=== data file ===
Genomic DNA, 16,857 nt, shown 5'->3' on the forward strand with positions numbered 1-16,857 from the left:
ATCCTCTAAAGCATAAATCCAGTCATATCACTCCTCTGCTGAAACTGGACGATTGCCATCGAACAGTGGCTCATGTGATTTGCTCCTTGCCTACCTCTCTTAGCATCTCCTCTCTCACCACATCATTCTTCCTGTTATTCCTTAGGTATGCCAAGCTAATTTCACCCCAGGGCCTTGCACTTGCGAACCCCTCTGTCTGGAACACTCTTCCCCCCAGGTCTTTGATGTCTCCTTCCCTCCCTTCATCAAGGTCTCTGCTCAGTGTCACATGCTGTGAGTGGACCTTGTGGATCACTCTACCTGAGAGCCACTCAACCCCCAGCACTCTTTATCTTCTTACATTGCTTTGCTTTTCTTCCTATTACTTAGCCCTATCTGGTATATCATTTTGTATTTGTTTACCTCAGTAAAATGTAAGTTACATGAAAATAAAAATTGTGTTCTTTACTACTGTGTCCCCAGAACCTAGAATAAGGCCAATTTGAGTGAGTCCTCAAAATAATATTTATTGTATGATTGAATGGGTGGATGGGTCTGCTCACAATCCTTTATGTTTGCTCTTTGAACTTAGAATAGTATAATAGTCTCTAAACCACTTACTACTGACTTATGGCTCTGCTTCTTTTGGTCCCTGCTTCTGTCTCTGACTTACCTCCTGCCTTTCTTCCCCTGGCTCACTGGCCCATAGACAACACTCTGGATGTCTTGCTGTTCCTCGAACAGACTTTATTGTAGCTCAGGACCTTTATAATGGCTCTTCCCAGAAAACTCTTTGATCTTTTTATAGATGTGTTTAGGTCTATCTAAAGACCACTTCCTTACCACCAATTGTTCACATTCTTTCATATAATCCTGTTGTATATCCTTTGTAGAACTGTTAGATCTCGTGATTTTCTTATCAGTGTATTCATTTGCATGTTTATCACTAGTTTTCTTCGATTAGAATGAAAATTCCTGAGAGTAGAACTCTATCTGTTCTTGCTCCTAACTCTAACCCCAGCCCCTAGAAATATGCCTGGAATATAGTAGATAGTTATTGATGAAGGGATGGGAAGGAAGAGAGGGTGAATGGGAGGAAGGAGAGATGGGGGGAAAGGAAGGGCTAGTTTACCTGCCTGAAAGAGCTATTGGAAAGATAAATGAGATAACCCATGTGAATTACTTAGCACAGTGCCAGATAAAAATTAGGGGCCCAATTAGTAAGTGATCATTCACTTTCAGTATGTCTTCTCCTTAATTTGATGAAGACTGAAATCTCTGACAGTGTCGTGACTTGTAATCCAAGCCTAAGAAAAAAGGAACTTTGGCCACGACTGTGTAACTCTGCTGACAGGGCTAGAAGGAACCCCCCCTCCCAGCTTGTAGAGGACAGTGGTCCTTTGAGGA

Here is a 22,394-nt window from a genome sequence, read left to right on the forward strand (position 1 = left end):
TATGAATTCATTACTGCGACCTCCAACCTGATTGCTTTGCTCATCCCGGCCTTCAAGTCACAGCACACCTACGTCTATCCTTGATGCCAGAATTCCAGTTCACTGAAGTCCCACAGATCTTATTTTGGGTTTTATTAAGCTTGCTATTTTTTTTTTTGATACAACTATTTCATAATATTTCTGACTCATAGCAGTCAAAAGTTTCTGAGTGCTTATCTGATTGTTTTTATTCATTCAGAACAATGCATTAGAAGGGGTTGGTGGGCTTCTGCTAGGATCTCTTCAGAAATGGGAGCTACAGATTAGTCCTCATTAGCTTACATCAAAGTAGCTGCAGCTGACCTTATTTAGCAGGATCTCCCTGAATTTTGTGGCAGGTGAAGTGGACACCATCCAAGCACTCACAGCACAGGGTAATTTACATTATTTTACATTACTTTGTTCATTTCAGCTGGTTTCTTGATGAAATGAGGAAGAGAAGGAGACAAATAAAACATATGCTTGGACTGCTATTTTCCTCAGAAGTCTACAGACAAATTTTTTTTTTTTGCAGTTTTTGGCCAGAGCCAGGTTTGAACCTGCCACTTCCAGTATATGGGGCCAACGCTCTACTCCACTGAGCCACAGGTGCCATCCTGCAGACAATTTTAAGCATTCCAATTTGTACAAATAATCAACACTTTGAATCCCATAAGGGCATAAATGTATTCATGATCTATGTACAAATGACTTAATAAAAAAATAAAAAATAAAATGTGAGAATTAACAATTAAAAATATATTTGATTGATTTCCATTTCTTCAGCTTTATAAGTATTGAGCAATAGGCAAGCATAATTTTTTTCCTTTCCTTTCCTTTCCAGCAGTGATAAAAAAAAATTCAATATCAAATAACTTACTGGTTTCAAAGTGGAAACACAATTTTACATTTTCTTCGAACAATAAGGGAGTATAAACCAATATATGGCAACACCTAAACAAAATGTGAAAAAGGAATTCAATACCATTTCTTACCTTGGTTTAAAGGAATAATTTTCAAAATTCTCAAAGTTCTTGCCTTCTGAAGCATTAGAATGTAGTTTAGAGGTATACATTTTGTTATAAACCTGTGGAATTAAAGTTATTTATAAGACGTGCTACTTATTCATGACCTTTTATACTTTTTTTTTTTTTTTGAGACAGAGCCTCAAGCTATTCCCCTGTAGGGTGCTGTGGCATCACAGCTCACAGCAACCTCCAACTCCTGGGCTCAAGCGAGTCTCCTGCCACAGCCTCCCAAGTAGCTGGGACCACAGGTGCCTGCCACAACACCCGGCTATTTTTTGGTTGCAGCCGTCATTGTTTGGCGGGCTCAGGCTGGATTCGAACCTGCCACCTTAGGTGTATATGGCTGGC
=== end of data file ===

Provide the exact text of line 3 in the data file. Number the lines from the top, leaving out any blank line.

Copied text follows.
Here is a 22,394-nt window from a genome sequence, read left to right on the forward strand (position 1 = left end):